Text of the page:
Over the past decade, many observers have argued that the AKP’s religious rhetoric obscured a deeper class conflict. The AKP is not simply an Islamist response to secular nationalism but the voice of a newly wealthy class of pious central Anatolian businessmen whose rise was resented by the country’s long-standing secular elite. Most recently, debates over the party’s efforts to redesign Istanbul have combined serious issues of social justice with an established elite’s contempt for what some see as nouveau riche tackiness. Last month, for example, the government announced plans to turn the area around Sirkeci Station, most famous abroad as the terminus for the Orient Express, into a culture park. The station will become a museum, its administrative buildings will become boutique hotels, and the nearby waterfront will host a concert arena, shopping centers and promenades named after Ottoman sultans. In short, the exquisite sense of history and authenticity prized by more sophisticated locals and visitors will be destroyed in order to create lucrative contracts for rich AKP supporters and historically themed trinkets for poorer party loyalists.
These class divisions are important, but they cannot fully explain the anger that the AKP’s new socioeconomic reality has generated. In particular, they cannot explain why critics are increasingly turning to the language of Islamic egalitarianism to challenge the AKP elite’s gospel of wealth. A striking example involves the Turkish holiday of Kurban Bayrami (the Festival of Sacrifice, known in Arabic Eid al-Adha), which commemorates Abraham’s willingness to sacrifice his son on God’s command.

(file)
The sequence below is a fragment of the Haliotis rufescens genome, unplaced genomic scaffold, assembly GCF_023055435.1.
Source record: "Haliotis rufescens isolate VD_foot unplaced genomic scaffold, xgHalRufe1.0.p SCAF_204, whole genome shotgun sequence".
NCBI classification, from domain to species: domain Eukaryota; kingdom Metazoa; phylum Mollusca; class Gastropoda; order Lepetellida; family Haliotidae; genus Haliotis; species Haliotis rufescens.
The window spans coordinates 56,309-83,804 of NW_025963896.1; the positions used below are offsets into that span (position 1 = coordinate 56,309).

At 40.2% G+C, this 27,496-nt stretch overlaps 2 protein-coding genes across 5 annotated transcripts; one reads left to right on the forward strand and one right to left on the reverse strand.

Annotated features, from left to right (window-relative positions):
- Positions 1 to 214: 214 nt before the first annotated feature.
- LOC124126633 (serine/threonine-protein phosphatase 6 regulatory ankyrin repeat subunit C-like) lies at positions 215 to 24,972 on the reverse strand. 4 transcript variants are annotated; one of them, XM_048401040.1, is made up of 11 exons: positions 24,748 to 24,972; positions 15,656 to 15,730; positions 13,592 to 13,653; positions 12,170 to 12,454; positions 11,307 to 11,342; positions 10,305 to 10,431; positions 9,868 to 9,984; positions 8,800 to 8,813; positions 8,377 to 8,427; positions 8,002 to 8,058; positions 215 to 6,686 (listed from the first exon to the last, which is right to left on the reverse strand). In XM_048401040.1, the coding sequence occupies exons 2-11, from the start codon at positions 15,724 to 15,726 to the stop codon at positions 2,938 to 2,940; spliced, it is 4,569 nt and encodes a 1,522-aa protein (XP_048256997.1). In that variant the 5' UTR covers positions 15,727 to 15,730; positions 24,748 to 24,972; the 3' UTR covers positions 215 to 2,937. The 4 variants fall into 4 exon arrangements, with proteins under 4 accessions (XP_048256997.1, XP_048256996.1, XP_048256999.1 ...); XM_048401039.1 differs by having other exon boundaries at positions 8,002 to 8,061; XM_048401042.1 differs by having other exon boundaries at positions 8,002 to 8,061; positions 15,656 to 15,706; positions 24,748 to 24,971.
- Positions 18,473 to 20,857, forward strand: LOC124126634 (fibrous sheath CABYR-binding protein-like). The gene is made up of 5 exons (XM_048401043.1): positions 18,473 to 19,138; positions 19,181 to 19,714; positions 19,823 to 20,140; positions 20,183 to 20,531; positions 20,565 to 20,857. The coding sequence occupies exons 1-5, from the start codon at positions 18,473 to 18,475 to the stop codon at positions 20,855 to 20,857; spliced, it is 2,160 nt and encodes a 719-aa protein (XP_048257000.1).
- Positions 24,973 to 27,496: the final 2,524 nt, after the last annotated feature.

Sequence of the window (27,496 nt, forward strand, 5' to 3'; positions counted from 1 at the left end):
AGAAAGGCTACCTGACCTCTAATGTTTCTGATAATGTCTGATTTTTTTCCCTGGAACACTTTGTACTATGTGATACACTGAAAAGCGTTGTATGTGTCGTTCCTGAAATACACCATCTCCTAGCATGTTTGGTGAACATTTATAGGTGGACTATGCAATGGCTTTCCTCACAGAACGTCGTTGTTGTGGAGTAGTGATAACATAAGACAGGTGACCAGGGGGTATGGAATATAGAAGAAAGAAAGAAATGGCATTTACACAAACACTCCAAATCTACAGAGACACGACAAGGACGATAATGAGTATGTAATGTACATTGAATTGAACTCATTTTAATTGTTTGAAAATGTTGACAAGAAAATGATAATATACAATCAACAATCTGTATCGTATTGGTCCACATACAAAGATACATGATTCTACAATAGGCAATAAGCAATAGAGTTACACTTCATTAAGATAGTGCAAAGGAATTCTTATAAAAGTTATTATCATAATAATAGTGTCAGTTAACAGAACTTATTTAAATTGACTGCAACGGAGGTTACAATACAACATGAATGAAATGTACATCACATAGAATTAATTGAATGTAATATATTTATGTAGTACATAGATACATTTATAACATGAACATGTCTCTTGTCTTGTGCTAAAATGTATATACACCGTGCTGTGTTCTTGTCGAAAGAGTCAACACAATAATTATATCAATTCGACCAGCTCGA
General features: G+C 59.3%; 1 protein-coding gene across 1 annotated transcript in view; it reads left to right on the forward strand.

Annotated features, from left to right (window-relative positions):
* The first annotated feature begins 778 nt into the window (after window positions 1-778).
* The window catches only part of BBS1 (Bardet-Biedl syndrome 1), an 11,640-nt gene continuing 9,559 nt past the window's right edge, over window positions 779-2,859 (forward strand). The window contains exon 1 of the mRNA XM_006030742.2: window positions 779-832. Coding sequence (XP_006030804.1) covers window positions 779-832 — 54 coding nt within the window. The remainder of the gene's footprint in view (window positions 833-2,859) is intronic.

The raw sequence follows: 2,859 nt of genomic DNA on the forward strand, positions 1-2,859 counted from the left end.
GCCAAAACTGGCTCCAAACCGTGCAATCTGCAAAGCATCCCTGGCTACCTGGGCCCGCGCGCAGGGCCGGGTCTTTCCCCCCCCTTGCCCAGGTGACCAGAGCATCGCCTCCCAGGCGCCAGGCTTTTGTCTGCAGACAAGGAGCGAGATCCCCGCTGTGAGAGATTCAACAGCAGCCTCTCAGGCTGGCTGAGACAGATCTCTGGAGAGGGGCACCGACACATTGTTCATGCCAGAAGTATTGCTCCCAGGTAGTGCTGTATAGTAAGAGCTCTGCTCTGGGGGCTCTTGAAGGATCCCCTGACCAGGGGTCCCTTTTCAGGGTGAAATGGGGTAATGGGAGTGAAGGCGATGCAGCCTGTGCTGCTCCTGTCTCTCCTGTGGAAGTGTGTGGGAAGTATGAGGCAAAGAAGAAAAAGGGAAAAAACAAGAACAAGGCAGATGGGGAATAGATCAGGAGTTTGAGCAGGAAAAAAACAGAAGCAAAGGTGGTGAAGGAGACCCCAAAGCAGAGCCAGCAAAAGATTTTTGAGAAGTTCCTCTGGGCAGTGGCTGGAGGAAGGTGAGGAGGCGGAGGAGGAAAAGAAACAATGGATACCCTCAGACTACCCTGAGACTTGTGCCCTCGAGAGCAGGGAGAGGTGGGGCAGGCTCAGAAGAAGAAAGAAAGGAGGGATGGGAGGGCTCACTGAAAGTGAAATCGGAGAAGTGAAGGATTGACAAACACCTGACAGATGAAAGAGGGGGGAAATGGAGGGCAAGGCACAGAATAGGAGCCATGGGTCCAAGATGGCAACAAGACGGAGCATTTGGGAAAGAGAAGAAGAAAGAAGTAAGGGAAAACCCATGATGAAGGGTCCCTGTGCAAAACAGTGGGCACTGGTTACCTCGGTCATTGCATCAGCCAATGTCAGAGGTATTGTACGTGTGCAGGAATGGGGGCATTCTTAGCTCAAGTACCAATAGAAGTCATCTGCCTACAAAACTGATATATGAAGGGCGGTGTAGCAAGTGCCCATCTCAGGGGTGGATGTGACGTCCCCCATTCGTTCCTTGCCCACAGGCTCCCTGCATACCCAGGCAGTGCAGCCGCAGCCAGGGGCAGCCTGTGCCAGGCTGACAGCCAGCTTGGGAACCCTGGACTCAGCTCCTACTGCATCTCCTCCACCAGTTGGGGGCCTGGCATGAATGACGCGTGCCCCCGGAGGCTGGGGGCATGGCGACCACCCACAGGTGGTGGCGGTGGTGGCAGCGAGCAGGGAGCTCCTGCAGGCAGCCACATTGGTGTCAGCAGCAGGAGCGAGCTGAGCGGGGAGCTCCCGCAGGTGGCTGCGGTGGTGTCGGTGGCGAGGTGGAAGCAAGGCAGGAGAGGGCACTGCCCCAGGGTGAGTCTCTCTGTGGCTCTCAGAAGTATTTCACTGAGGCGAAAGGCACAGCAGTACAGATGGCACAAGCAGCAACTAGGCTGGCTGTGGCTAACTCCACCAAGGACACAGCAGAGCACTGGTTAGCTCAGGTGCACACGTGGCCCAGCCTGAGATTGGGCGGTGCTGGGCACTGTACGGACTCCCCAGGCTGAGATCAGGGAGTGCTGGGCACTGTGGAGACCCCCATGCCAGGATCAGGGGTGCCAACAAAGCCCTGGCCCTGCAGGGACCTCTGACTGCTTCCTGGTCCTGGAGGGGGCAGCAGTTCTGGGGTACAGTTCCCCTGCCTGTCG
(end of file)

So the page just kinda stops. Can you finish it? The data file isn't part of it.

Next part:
For the past decade, controversy over this celebration concerned whether the practice of slaughtering animals on city streets was an example of traditional piety or embarrassing backwardness. But last year, Ihsan Eliacik — a theologian who helped found the Anti-Capitalist Muslims wing of the Gezi Park protests — suggested the real problem with the holiday was its obsession with consumption. The Festival of Sacrifice had become a festival of meat. Rather than focus on how the sheep were killed, he suggested, people should return to the holiday’s original goal of attending to the needs of the less fortunate with donations of money and food.
Eliacik is an established critic of the AKP, but even pro-government newspapers such as Yeni Safak have started to give religious debates a potentially subversive edge. In a recent column, Fatma Barbarosoğlu argued that the popular practice of covering parties had devolved from a religious celebration of a girl’s coming of age (when she would begin wearing a headscarf) to the kind of competitive consumption Americans know from sweet-16 parties or high-end bar mitzvahs.
When the secular nationalists led by Kemal Ataturk came to power in the 1920s, they appealed to the masses by promising to end the decadence, corruption and unequal privilege of late Ottoman society. Like other revolutionary regimes, the Kemalists eventually created their own system of privilege. The AKP once offered a religious challenge to this secular authoritarian government, which had failed to deliver the promised equality. Over time, the AKP has consolidated its own elite, giving rise to opposition that cannot be reduced to secularism versus Islam. While Turkey’s main opposition party first responded to the AKP by redoubling its commitment to authoritarian Kemalist secularism, it subsequently adopted a more liberal approach and now has added ending poverty to its list of campaign promises.
The upcoming elections will help reveal just how concerned Turkish voters are with economic inequality and which party they trust more to reduce it.